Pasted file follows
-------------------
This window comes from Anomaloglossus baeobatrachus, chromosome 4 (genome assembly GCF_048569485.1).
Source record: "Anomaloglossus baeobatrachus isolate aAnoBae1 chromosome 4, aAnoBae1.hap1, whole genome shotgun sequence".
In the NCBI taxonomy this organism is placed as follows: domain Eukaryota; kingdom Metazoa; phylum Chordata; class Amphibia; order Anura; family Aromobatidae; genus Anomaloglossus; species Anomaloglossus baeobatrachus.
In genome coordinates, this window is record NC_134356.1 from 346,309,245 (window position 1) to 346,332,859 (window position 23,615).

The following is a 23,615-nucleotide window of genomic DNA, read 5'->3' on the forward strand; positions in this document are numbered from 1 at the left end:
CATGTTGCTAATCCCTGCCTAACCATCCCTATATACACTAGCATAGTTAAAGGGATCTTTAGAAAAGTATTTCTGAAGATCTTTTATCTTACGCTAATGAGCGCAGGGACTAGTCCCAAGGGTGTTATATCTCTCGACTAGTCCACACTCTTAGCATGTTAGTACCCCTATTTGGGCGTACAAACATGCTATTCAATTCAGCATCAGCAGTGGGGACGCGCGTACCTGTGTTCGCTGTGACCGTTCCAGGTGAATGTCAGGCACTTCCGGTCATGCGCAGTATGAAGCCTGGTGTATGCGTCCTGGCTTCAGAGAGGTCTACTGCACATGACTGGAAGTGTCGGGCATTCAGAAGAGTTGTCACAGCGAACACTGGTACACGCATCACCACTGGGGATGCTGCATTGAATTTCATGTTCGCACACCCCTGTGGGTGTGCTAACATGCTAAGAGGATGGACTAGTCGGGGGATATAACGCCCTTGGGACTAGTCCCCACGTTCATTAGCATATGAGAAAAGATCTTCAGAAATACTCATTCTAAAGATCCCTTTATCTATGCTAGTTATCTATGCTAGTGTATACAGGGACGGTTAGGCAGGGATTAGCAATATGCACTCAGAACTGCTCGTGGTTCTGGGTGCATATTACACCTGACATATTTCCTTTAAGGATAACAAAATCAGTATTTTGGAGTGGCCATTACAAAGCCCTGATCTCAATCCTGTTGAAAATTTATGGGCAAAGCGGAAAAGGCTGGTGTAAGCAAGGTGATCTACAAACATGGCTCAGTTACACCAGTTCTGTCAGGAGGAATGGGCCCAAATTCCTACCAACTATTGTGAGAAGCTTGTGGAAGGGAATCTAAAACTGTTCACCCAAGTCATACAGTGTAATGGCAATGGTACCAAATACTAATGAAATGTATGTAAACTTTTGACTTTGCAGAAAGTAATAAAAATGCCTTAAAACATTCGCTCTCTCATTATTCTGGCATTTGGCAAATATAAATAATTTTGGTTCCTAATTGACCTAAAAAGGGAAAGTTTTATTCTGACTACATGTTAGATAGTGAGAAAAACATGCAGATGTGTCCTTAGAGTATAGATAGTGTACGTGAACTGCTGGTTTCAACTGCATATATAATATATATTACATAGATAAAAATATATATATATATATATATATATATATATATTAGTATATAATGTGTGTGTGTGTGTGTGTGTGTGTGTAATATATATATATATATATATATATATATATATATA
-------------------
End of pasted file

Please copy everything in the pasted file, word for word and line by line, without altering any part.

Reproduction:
This window comes from Anomaloglossus baeobatrachus, chromosome 4 (genome assembly GCF_048569485.1).
Source record: "Anomaloglossus baeobatrachus isolate aAnoBae1 chromosome 4, aAnoBae1.hap1, whole genome shotgun sequence".
In the NCBI taxonomy this organism is placed as follows: domain Eukaryota; kingdom Metazoa; phylum Chordata; class Amphibia; order Anura; family Aromobatidae; genus Anomaloglossus; species Anomaloglossus baeobatrachus.
In genome coordinates, this window is record NC_134356.1 from 346,309,245 (window position 1) to 346,332,859 (window position 23,615).

The following is a 23,615-nucleotide window of genomic DNA, read 5'->3' on the forward strand; positions in this document are numbered from 1 at the left end:
CATGTTGCTAATCCCTGCCTAACCATCCCTATATACACTAGCATAGTTAAAGGGATCTTTAGAAAAGTATTTCTGAAGATCTTTTATCTTACGCTAATGAGCGCAGGGACTAGTCCCAAGGGTGTTATATCTCTCGACTAGTCCACACTCTTAGCATGTTAGTACCCCTATTTGGGCGTACAAACATGCTATTCAATTCAGCATCAGCAGTGGGGACGCGCGTACCTGTGTTCGCTGTGACCGTTCCAGGTGAATGTCAGGCACTTCCGGTCATGCGCAGTATGAAGCCTGGTGTATGCGTCCTGGCTTCAGAGAGGTCTACTGCACATGACTGGAAGTGTCGGGCATTCAGAAGAGTTGTCACAGCGAACACTGGTACACGCATCACCACTGGGGATGCTGCATTGAATTTCATGTTCGCACACCCCTGTGGGTGTGCTAACATGCTAAGAGGATGGACTAGTCGGGGGATATAACGCCCTTGGGACTAGTCCCCACGTTCATTAGCATATGAGAAAAGATCTTCAGAAATACTCATTCTAAAGATCCCTTTATCTATGCTAGTTATCTATGCTAGTGTATACAGGGACGGTTAGGCAGGGATTAGCAATATGCACTCAGAACTGCTCGTGGTTCTGGGTGCATATTACACCTGACATATTTCCTTTAAGGATAACAAAATCAGTATTTTGGAGTGGCCATTACAAAGCCCTGATCTCAATCCTGTTGAAAATTTATGGGCAAAGCGGAAAAGGCTGGTGTAAGCAAGGTGATCTACAAACATGGCTCAGTTACACCAGTTCTGTCAGGAGGAATGGGCCCAAATTCCTACCAACTATTGTGAGAAGCTTGTGGAAGGGAATCTAAAACTGTTCACCCAAGTCATACAGTGTAATGGCAATGGTACCAAATACTAATGAAATGTATGTAAACTTTTGACTTTGCAGAAAGTAATAAAAATGCCTTAAAACATTCGCTCTCTCATTATTCTGGCATTTGGCAAATATAAATAATTTTGGTTCCTAATTGACCTAAAAAGGGAAAGTTTTATTCTGACTACATGTTAGATAGTGAGAAAAACATGCAGATGTGTCCTTAGAGTATAGATAGTGTACGTGAACTGCTGGTTTCAACTGCATATATAATATATATTACATAGATAAAAATATATATATATATATATATATATATATATATTAGTATATAATGTGTGTGTGTGTGTGTGTGTGTGTGTAATATATATATATATATATATATATATATATATATA